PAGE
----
Wednesday, February 21, 2007

W. H. Auden

Wystan Hugh Auden was born 100 years ago today in York. This most brilliant of 20th century English poets presented us with what is perhaps the most poignant poem ever written about the pain of love severed by death.

Stop all the clocks, cut off the telephone,
Prevent the dog from barking with a juicy bone,
Silence the pianos and with muffled drum
Bring out the coffin, let the mourners come.

Let aeroplanes circle moaning overhead
Scribbling on the sky the message He Is Dead,
Put crepe bows round the white necks of the public doves,
Let the traffic policemen wear black cotton gloves.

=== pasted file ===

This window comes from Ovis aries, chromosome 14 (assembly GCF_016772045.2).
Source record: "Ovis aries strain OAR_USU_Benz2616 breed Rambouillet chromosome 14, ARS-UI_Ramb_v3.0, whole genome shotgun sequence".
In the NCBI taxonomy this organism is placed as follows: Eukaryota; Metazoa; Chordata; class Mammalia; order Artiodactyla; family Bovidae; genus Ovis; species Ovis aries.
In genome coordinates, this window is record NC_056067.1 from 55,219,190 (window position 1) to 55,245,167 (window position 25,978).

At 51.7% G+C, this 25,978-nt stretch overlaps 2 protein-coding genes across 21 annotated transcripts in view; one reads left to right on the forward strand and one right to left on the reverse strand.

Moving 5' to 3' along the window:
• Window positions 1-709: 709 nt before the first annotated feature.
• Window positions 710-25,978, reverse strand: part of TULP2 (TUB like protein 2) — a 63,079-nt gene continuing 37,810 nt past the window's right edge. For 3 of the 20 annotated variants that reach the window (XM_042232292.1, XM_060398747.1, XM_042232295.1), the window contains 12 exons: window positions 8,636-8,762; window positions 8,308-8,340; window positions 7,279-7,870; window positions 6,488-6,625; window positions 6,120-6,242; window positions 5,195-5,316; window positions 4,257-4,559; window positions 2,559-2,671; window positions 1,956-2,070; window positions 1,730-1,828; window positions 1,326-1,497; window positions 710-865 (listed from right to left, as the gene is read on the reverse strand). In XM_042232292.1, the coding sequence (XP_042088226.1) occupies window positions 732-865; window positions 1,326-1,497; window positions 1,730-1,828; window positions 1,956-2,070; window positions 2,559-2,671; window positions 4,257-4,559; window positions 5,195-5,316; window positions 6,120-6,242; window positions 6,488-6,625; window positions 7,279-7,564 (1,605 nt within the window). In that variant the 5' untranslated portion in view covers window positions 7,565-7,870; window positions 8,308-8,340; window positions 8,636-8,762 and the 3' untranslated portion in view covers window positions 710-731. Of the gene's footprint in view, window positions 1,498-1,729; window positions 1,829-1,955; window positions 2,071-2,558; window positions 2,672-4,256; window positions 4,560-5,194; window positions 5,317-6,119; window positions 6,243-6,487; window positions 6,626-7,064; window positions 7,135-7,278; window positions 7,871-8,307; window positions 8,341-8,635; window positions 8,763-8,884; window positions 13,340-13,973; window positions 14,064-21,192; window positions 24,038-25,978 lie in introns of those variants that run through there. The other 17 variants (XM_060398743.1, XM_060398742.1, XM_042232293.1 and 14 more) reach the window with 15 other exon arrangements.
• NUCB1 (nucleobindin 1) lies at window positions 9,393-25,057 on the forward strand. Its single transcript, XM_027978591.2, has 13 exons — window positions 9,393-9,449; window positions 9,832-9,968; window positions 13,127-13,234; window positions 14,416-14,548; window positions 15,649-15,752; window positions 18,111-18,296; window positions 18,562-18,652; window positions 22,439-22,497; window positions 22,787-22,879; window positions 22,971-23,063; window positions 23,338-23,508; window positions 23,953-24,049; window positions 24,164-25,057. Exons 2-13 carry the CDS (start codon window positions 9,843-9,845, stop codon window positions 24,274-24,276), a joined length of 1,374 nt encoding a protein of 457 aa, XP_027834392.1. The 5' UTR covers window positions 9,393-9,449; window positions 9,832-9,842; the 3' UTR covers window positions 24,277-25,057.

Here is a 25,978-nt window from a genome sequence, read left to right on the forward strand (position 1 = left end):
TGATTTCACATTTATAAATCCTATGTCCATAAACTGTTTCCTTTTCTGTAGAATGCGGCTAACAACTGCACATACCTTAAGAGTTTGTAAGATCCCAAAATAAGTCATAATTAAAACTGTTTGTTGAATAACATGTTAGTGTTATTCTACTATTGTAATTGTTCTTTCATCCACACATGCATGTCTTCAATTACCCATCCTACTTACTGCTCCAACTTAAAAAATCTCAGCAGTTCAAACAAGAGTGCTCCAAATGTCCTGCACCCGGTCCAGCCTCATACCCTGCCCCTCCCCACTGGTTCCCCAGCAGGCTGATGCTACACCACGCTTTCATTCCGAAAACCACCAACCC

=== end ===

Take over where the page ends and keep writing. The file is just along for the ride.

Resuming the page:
He was my North, my South, my East and West,
My working week and my Sunday rest,
My noon, my midnight, my talk, my song;
I thought that love would last for ever: I was wrong.

The stars are not wanted now: put out every one;
Pack up the moon and dismantle the sun;
Pour away the ocean and sweep up the wood.
For nothing now can ever come to any good.

To W.H. Auden

1 comment:

Marci B. said...

An amazing and haunting poem. Thank you so much for sharing it. I will have to copy it down for my own collection. Keep it up :)